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Easing Out of Isolation @ Maolachy Garden in July


by Georgina Dalton

Early morning on July 21st brought a soft rising sun and a blue sky speckled with a few odd shaped clouds.  It was still and cool and looked to be a welcome, fine day.

There were so many self-heal flowers amongst the grass on the front lawn that I couldn't bear to mow them and now the whole area has cut lanes between rafts of purple heads and a few buttercup stems like street lights of yellow.  I know I have given myself a strimming task, once the self-heal flowers have gone to seed, as it’s all too thick for the mower, but worth it to have the bees buzzing, gathering pollen. A Dark Green Fritillary butterfly is so engrossed in sooking out the nectar, alighting closeby and folding its wings to lie on its side, enjoying the warmth of the sun. Few in number and such a beautiful creature.

I look forward to the grandchildren coming at the end of the month when these paths will be fun to run round.  Meanwhile the house-martens have been my companions and joyful company. A nestful of young take their wobbly first flights.  The cheeps and squeaks of delight can’t but make one smile. Their acrobatics are fun to watch as they madly flap their forming wings to gain height and then turn down to swoop down low across the grass twittering away with cries of, “Watch me, Mum!” There is a flurry of alarm as a lone, young buzzard cries out for help to find breakfast. The Martins flock close to the house and courtyard for security and shelter.

Thanks to Scotland's Gardens for letting us open our gardens again and, being slightly off the beaten track, I’ve asked people to phone first. Signs and posters are back out. The first visitors at the weekend enjoyed their wander about as Christophe and I were working on replacing some of the Twenty-Five Steps.  It was nice to hear voices in the garden along with the sound of water in the burn.


My project that day was to remake the top five steps in order to create a landing space which will provide access to a future path across the bank, above the garden which comes down to the terrace.  Checking the treads and pegs of the rest of the steps, we realised they were not in the best state and decided to replace the whole lot. A satisfying result, but hard work for the Sabbath.  Despite the very cold winds and nasty late frosts which nipped buds and frazzled leaves, there has been a huge burst of new growth which now requires cutting back of overhanging stems.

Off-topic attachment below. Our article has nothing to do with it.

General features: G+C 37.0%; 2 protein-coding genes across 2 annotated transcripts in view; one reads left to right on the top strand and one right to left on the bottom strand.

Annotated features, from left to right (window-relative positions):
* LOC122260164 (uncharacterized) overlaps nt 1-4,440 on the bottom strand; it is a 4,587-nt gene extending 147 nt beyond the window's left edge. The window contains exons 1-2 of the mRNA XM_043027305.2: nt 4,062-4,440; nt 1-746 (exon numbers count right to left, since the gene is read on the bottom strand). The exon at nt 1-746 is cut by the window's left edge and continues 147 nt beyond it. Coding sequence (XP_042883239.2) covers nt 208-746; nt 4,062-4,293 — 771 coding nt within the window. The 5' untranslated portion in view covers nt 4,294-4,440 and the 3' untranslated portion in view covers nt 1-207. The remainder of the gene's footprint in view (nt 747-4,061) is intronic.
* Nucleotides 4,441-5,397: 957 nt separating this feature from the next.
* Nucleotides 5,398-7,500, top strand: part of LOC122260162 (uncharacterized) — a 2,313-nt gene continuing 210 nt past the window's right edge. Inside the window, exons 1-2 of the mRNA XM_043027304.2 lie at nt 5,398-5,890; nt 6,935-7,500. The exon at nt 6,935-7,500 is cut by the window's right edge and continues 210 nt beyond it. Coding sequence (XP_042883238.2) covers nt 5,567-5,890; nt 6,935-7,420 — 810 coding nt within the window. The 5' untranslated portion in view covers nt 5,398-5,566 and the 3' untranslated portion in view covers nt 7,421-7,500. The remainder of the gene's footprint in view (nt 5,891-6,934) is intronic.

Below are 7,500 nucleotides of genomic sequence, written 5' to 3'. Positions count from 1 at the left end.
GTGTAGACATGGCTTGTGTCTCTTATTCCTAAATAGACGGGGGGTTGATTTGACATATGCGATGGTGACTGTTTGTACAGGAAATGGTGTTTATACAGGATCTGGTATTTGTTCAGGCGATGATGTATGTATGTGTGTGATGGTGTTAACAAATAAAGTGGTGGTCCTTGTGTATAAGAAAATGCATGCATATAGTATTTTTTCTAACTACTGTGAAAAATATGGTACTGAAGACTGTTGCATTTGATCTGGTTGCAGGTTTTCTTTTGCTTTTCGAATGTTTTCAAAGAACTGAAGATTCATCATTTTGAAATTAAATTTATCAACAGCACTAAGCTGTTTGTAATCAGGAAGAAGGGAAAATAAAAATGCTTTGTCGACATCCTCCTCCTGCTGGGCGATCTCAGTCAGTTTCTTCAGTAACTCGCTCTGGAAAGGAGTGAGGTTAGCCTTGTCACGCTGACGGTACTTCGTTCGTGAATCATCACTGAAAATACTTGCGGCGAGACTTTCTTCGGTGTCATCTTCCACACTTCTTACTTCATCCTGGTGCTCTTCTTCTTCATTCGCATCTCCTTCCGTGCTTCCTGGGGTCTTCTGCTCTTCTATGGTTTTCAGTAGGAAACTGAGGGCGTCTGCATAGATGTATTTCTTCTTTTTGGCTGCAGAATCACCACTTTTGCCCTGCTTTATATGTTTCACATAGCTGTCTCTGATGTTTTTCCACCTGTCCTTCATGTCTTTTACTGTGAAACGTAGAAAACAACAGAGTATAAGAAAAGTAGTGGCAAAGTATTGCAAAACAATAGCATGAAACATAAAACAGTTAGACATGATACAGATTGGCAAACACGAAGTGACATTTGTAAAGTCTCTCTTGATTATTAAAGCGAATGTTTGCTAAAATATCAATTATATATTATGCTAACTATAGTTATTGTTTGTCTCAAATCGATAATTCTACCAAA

I am very glad to see The Treacle Tree has produced lots of new leaves but, sadly, think a Sweet Chestnut has had it. The roses have been brilliant, full of blooms and scent spreads out to be caught by the nose as one passes. The herbaceous colours are bright and cheering and down by the pond the huge mop-heads of Primula Florindae stand erect and soft yellow with a few of the dusky orange coloured ones in between. At this time of year it's worth wandering around with a hand fork and tray, scooping up self-seeded primulas, dianthus, geraniums etc to pot up.  Also, in my love of propagating, snipping off the green shoots of shrubs for greenwood cuttings. The Albertine Roses in the courtyard have been a solid cascade of pink blooms, still some more buds to come and almost impossible to dead-head until they finish flowering.

I hope other garden owners are, with sensible precautions, able to open too, so that we might visit each other’s creative efforts. I enjoy looking at different planting ideas and learning which plants are content with more shade and in various dampnesses of soil. A day off is always a good thing.

If you would like to visit the beautiful garden of Maolachy, LochAvich, by Kilmelford, Argyll PA35 1HJ,  please ring Georgina Dalton on 01866 844212.